Xavi moves the ball quickly to Iniesta. The important thing here is that Torres has drifted wide, he has noticed that Zhirkov (purple) is not in position, so he can drag the left sided centre back out to create space for the on-rushing Fabregas, subsequently taking the right-sided centre back with him, creating space (yellow area) in the middle for Xavi to move into.
With Torres pulling wide, it has creates spaces for attacking midfielders to move in to. This diagram really highlights how this goal is going to pan out. Fàbregas will take three defenders with him to the front post whilst Torres will occupy the defender on the far-post. Xavi who is the deepest of the players involved, will look to find a gap in between the two centre-backs.
The goal comes as Iniesta moves onto his right foot and Xavi is able to get into the space and score with a great lunge across the flight of the ball.
This demonstrates the real benefit of Spain having a playmaker who is available when the ball is deep in midfield. In Fernando Torres and David Villa they have intelligent strikers who know how to work defences to create space. With three or even four on-rushing midfielders they can effectively exploit the space created through the runs of either of the two strikers.
The benefit of having a trequartista again manifests in the second goal. Fàbregas is given the ball early and is supported by both Iniesta and Silva.
As Silva strides with the ball to the half way line new substitute David Güiza moves from the centre to the outside right channel.
As Alex Ferguson said, attackers are a lot more dangerous moving inward from wide than the other way around. The ball is moved back and, David Güiza bursts inside and Fàbregas with a subtle touch feeds the ball into the path of Güizawho chips Akinfeev for their second.
The great fit the Spanish squad have with the 4-2-3-1 system reared its beautiful face again against Poland this week during their 6-0 humdinger of a match.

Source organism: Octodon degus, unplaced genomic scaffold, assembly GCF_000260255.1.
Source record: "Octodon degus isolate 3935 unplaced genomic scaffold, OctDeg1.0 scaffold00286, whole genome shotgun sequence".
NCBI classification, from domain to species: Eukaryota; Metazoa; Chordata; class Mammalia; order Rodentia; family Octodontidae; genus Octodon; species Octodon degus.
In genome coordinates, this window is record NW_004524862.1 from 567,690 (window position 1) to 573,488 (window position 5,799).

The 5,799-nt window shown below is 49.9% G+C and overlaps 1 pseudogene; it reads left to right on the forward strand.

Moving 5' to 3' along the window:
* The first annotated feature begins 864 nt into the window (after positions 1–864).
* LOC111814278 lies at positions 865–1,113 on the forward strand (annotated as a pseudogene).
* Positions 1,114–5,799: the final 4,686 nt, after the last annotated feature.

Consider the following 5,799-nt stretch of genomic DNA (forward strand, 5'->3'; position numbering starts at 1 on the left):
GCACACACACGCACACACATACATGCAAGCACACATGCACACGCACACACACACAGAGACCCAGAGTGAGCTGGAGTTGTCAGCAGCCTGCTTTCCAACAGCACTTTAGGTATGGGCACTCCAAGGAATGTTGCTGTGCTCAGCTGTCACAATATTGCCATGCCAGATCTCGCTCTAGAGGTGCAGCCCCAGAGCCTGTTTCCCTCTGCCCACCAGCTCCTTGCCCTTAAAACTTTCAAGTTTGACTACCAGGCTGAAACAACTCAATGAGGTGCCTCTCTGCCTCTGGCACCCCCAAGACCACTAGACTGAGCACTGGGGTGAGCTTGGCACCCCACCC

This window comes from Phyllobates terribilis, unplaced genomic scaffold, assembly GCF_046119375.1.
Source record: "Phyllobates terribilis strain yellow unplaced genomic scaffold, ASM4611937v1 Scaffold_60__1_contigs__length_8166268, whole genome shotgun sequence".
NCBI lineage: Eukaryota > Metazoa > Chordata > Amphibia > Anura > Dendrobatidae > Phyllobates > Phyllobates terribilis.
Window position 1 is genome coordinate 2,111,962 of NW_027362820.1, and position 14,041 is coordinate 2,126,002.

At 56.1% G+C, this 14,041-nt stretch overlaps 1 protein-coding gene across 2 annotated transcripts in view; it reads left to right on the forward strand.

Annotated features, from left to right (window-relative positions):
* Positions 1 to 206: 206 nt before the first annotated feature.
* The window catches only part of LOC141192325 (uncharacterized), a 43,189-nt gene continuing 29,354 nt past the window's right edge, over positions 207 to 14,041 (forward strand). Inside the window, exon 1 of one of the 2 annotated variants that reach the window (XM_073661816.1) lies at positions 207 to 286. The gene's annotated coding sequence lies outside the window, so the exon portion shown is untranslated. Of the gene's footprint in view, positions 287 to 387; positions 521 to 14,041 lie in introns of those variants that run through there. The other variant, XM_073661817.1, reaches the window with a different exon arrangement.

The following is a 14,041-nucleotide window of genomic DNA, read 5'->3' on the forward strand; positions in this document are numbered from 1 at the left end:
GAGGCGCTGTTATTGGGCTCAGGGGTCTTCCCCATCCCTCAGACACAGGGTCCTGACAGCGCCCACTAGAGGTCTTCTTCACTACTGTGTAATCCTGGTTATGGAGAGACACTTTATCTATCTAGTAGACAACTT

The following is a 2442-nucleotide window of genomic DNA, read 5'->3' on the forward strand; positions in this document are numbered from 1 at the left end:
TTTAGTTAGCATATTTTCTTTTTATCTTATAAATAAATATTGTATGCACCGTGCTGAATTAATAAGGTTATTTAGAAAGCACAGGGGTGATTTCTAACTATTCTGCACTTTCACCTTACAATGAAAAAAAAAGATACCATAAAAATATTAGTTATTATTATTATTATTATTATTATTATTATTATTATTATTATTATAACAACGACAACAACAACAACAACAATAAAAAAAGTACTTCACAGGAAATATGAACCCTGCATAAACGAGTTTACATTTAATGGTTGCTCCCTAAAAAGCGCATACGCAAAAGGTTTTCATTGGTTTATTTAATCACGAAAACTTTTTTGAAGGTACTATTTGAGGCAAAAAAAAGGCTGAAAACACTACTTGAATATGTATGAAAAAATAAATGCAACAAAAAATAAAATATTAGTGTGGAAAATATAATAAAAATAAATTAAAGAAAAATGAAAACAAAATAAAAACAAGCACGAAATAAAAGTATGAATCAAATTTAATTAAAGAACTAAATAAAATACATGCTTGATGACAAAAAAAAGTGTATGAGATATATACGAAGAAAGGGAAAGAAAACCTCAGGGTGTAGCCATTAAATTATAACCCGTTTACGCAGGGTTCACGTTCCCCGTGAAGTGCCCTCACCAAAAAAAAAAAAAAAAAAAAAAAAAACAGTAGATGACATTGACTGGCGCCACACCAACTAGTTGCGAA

For the first goal, David Villa (cyan) drops deep and Xavi (yellow-middle), in the role of trequartista moved into the space created from Villa dropping deep. Pique, a brilliant player on the ball is able to bring the forward and hit Xavi with a great pass.
Xavi is able to give it back to Villa who now has more space as the central defender with him spotted the obvious run behind which could be made by Xavi or Iniesta. This gives Villa time to give the ball to Iniesta and then drive from deep.
Iniesta carries the ball slightly infield to around the 18-yard box and then plays a majestic ball with the outside of his right foot to drop in front of both Villa and Xavi who have both made a bee-line for the front post. Unfortunately for the Polish defender who was marking both, he got the last touch.
The fabulous second goal again started with Alonso picking out Xavi with a direct ball from just in front of the defence. Again, this goal originated from the system of having a player always available in the middle of the park to quickly turn defence into attack. For Spain, they could not have a better player at spotting space in tight areas than Xavi.His understanding of space complements the intelligent play of David Villa or Fernando Torres and is fantastic passing means the clever runs of Iniesta and David Silva can be found with ease.
The transition from 4-4-2 to 4-2-3-1 for Spain really has brought out the best in a squad where every superlative in the Oxford Chinese Dictionary must have been used on them by now (if not by just Sid Lowe). With Fernando Torres recovering from injury and only playing 35 minutes of football before their first game, we can surely expect Spain to demonstrate the effectiveness of a 4-2-3-1 system this World Cup.
On a personal level, as well as seeing some interesting football, I really hope Spain can help remove the myth so often spouted that playing one up-front is paramount to negative football.